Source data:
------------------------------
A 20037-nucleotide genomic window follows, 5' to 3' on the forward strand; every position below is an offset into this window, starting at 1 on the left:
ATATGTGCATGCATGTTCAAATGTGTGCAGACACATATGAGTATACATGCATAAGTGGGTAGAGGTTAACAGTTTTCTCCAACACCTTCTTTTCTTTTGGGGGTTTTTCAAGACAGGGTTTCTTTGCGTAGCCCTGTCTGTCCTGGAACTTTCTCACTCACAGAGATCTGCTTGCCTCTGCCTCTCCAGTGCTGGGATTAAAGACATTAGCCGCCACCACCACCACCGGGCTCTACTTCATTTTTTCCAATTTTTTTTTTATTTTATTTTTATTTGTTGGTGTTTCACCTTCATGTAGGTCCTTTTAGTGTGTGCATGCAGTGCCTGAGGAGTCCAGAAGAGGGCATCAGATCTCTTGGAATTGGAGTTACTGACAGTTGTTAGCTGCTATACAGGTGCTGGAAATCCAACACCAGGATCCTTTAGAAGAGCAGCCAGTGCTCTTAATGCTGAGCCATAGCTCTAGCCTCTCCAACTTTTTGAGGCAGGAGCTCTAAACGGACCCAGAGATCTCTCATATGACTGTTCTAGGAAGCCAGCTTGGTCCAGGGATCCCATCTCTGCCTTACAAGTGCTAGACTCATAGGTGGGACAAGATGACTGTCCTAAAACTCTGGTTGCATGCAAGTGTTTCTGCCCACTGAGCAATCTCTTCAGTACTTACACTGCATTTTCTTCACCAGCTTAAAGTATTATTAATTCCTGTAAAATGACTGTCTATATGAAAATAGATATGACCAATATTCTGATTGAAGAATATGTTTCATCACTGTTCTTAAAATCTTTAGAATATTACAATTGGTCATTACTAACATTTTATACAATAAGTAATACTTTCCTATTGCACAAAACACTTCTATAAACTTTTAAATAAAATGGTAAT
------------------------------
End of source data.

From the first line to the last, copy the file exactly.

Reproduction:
A 20037-nucleotide genomic window follows, 5' to 3' on the forward strand; every position below is an offset into this window, starting at 1 on the left:
ATATGTGCATGCATGTTCAAATGTGTGCAGACACATATGAGTATACATGCATAAGTGGGTAGAGGTTAACAGTTTTCTCCAACACCTTCTTTTCTTTTGGGGGTTTTTCAAGACAGGGTTTCTTTGCGTAGCCCTGTCTGTCCTGGAACTTTCTCACTCACAGAGATCTGCTTGCCTCTGCCTCTCCAGTGCTGGGATTAAAGACATTAGCCGCCACCACCACCACCGGGCTCTACTTCATTTTTTCCAATTTTTTTTTTATTTTATTTTTATTTGTTGGTGTTTCACCTTCATGTAGGTCCTTTTAGTGTGTGCATGCAGTGCCTGAGGAGTCCAGAAGAGGGCATCAGATCTCTTGGAATTGGAGTTACTGACAGTTGTTAGCTGCTATACAGGTGCTGGAAATCCAACACCAGGATCCTTTAGAAGAGCAGCCAGTGCTCTTAATGCTGAGCCATAGCTCTAGCCTCTCCAACTTTTTGAGGCAGGAGCTCTAAACGGACCCAGAGATCTCTCATATGACTGTTCTAGGAAGCCAGCTTGGTCCAGGGATCCCATCTCTGCCTTACAAGTGCTAGACTCATAGGTGGGACAAGATGACTGTCCTAAAACTCTGGTTGCATGCAAGTGTTTCTGCCCACTGAGCAATCTCTTCAGTACTTACACTGCATTTTCTTCACCAGCTTAAAGTATTATTAATTCCTGTAAAATGACTGTCTATATGAAAATAGATATGACCAATATTCTGATTGAAGAATATGTTTCATCACTGTTCTTAAAATCTTTAGAATATTACAATTGGTCATTACTAACATTTTATACAATAAGTAATACTTTCCTATTGCACAAAACACTTCTATAAACTTTTAAATAAAATGGTAAT